How LE agencies use intelligence-led policing to help cops catch criminals and prevent attacks
Gaps in information sharing led the DOJ to push for agencies to adopt intelligence-led policing. Here are a few examples of agencies that have deployed the strategy.
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By Police1 BrandFocus Staff
The 9/11 terrorist attacks and more recent San Bernardino attack reveal a gap in how intelligence is shared across law enforcement agencies in the United States. In response, the Department of Justice has pushed aggressively for intelligence-led policing throughout the country to improve how information is gathered, assessed and redistributed by law enforcement.
Intelligence-led policing is a collaborative enterprise based on improved intelligence operations and community-oriented policing. Here are a few examples of how some U.S. police agencies are using these strategies in their communities.
Carolina Beach, N.C. – Targeted Crime and Intelligence Focus
The Carolina Beach, N.C., Police Department adopted intelligence-led policing to reduce crime in their oceanside town. The department now uses crime analysis and criminal intelligence to direct police resources and decisions.
Specifically, the department focuses on crimes causing the most social harm to the community, such as burglaries, by collecting and compiling historical data, crime trends, victimization information and informant submissions.
This more efficient policing model will help them identify Type 1 crimes and offenders, according to the department. This includes identifying high-priority offenders living in Carolina Beach and those crimes involving the most victimization, such as breaking and entering into businesses, residential burglaries, residential vehicle breaking and entering, larcenies and narcotics.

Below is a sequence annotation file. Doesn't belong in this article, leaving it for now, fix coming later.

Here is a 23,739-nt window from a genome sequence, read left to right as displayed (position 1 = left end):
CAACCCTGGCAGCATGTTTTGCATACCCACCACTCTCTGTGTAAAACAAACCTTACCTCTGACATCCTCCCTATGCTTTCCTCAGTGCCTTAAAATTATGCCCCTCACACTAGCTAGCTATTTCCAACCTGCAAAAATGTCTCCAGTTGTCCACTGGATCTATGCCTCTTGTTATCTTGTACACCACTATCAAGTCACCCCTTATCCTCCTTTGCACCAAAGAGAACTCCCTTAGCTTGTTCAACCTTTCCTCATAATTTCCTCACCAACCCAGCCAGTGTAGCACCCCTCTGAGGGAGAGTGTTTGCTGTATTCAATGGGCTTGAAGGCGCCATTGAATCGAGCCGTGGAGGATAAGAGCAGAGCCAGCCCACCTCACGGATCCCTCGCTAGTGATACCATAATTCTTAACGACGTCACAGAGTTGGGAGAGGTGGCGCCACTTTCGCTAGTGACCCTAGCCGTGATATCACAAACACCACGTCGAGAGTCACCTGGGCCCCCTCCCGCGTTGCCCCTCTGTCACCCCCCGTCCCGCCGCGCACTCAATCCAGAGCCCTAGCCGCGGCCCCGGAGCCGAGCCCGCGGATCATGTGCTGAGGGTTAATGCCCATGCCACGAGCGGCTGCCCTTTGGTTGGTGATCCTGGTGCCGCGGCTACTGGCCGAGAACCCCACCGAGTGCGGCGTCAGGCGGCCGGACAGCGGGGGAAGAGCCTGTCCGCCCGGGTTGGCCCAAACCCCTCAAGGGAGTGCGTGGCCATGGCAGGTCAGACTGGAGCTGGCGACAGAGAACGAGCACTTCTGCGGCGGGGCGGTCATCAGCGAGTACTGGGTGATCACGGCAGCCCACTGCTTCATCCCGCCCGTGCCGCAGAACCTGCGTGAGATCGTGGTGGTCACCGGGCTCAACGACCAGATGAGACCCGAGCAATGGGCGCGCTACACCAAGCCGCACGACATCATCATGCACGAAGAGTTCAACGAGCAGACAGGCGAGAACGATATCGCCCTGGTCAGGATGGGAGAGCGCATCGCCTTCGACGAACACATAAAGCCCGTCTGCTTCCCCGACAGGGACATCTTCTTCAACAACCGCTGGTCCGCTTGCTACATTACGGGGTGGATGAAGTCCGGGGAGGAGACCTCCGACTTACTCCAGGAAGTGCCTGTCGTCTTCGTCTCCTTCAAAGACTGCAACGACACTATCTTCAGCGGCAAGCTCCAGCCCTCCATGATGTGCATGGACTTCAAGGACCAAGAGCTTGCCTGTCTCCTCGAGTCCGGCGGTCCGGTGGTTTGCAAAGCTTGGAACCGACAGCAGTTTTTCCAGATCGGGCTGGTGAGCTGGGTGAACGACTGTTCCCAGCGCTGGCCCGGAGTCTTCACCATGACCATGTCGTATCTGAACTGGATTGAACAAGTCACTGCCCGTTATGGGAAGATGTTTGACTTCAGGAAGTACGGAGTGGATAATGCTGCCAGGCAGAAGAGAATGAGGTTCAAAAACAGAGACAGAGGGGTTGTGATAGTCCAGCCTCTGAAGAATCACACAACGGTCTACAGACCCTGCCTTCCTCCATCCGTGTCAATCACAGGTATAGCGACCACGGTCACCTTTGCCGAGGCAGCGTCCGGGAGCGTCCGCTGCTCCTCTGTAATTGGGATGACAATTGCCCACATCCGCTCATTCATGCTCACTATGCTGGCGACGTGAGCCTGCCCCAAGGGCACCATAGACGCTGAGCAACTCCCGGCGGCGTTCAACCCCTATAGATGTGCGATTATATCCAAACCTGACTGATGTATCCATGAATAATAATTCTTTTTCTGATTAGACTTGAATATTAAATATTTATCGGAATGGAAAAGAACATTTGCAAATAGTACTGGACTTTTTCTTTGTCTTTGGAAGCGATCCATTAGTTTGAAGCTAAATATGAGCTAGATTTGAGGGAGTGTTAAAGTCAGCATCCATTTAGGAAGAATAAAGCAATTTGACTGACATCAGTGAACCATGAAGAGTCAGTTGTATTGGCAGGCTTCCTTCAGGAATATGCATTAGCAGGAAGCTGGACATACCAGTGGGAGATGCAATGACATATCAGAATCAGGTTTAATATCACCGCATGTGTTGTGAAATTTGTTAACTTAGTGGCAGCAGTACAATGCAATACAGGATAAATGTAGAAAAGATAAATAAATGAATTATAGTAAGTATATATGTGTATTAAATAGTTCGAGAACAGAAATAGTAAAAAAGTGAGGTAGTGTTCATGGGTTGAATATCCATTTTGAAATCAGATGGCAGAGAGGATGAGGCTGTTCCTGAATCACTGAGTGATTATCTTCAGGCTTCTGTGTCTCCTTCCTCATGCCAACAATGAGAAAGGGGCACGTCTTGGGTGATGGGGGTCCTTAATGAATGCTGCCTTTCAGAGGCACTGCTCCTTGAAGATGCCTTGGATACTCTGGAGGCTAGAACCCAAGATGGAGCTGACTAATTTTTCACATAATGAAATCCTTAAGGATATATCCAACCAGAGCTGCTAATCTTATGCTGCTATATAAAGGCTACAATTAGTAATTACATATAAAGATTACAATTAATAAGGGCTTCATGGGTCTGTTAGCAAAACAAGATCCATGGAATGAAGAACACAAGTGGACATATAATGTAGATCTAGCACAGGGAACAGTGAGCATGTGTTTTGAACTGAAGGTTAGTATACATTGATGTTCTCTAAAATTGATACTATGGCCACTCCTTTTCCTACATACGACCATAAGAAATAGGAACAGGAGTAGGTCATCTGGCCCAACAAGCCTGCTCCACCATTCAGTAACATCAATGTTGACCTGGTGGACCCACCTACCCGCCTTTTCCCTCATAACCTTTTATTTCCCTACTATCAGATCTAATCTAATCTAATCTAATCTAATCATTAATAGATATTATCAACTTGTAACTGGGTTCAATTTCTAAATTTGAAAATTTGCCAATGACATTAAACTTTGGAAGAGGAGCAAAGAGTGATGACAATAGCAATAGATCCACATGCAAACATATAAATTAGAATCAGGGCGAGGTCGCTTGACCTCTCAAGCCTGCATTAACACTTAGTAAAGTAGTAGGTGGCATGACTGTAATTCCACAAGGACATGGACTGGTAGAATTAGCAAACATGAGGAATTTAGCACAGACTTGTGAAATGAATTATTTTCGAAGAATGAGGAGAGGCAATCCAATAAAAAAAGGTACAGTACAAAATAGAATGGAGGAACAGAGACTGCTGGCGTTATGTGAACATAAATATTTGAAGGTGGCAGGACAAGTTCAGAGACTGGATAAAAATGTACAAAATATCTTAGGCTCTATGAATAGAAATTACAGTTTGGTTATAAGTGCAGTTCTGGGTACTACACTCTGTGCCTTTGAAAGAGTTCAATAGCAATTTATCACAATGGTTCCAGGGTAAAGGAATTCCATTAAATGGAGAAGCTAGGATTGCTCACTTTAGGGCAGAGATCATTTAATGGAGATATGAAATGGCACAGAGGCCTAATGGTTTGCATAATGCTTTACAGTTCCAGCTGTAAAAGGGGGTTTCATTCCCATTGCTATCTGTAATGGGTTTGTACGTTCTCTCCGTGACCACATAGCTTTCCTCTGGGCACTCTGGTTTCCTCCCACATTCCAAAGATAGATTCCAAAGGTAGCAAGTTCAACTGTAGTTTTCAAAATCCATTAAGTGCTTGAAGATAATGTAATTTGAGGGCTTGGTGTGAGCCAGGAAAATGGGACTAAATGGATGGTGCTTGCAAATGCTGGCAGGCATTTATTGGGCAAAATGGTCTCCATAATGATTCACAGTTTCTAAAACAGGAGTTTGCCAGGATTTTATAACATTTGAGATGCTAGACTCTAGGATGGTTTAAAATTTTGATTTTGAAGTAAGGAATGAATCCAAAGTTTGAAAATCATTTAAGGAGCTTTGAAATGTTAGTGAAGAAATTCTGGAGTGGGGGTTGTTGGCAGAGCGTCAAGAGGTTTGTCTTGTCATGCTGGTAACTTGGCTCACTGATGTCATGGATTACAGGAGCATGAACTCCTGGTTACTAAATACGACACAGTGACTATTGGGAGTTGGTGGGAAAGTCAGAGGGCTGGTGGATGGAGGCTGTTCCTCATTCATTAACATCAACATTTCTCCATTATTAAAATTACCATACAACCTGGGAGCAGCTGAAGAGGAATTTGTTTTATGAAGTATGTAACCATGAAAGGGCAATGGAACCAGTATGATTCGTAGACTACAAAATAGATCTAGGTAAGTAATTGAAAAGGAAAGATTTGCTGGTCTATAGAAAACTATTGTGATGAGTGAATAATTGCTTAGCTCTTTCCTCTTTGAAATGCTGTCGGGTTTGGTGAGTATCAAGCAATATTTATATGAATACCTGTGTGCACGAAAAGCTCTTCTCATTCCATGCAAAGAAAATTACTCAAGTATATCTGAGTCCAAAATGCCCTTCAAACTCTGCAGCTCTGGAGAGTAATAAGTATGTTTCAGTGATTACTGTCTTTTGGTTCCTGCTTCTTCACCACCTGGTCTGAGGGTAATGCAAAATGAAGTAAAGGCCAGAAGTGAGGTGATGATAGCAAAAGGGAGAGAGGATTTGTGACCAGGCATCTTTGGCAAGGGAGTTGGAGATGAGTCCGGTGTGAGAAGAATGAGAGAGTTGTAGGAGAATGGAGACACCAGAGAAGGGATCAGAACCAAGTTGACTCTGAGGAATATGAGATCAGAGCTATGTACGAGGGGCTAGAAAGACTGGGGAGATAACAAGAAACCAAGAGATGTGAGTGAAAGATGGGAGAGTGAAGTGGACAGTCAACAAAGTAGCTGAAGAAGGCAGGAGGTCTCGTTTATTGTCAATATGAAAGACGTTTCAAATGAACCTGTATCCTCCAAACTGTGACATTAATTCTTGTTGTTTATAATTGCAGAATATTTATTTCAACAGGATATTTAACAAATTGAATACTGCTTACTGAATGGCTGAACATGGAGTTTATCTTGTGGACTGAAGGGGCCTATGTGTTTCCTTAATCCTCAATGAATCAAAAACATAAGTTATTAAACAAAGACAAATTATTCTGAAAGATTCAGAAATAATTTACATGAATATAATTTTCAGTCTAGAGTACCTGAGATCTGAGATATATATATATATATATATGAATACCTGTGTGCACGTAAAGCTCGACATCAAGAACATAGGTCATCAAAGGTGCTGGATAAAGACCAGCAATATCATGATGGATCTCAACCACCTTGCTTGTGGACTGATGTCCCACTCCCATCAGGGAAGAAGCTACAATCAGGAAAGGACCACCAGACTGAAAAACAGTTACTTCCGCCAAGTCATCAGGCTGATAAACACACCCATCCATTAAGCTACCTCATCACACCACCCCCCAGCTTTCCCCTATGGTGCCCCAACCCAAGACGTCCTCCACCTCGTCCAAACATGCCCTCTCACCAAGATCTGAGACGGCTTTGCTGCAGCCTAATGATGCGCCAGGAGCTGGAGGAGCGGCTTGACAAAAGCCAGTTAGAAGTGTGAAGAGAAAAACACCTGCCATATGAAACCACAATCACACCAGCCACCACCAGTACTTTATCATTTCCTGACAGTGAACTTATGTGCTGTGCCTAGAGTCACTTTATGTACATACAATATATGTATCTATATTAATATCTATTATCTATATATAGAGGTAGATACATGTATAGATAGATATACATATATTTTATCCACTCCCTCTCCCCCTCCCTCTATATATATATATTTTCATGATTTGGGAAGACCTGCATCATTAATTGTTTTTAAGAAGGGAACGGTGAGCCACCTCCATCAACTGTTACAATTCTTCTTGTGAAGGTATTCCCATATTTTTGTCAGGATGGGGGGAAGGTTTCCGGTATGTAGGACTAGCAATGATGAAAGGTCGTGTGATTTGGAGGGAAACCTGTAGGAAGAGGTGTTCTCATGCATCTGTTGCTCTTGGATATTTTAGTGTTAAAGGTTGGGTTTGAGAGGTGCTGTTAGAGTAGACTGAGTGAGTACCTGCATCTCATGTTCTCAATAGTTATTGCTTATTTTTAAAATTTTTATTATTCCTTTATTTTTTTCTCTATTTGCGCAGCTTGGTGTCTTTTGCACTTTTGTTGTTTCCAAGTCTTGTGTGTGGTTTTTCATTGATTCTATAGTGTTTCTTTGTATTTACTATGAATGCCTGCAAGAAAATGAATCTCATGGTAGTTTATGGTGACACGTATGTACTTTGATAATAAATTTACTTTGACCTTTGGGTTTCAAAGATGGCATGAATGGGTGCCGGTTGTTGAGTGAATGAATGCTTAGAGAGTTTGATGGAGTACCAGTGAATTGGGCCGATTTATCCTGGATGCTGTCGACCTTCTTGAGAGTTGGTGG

New York State Intelligence Center – Regional Criminal Intelligence Collaboration
New York State is taking a regional approach to intelligence-led policing in order to better prepare the state’s law enforcement for major incidents.
The New York State Intelligence Center augments law enforcement operations by acting as a centralized, comprehensive intelligence fusion center, a large-scale operations center that produces and coordinates the statewide exchange of criminal intelligence. The fusion center lets field officers work with fusion center personnel to search databases for information as well as contribute information regarding suspicious activities or possible terrorist suspects.
Both sworn and civilian personnel with knowledge and expertise in a variety of designated areas of responsibility, known as investigative focus areas, are available to assist law enforcement agencies around the clock. These highly qualified professionals have access to a centrally located pool of investigative resources and provide law enforcement agents with 24-hour access to state, federal and private information databases. They also provide both analytical services and general case support.
Additionally, the NYSIC disseminates information and advance warnings to law enforcement agencies statewide regarding possible terrorist and other criminal incidents.
San Antonio Police Department – Local, State and Federal Intelligence Collaboration
To assist in promoting an intelligence-led policing strategy and increased collaboration among federal, state and local law enforcement, the San Antonio Police Department also developmed a fusion center, dubbed the Southwest Texas Fusion Center.
The SWTFC is recognized as a Level 2 fusion center by the State of Texas and the Department of Homeland Security. The center’s mission is to use the intelligence-led policing model to develop an all-threat and all-hazard approach to information and intelligence sharing. It is managed by the San Antonio Police Department.
Like the center in New York State, the SWTFC supports public safety collaboration throughout the region. This helps the San Antonio Police Department maximize the collection and intelligence sharing capacity within the region as well as capitalize on enhanced intelligence to improve its own criminal reduction efforts, according to the department.
Intelligence-led policing strategies are critical for today’s police departments to gain intelligence on criminals and illegal activity. CJIS-compliant software tools have been developed to organize, disseminate and collaborate on criminal intelligence in evidence-based manners. Managing intelligence-led policing strategies and collaborating with community partners enables more and more departments to combat crime and increase homeland security whether locally or through a statewide fusion center.
For more information about CJIS-compliant intelligence-led policing software tools, contact Adventos.